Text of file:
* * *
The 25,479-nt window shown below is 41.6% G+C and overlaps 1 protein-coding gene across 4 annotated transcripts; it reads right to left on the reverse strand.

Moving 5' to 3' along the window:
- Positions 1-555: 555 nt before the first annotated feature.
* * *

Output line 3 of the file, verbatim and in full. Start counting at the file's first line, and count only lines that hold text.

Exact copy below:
- Positions 1-555: 555 nt before the first annotated feature.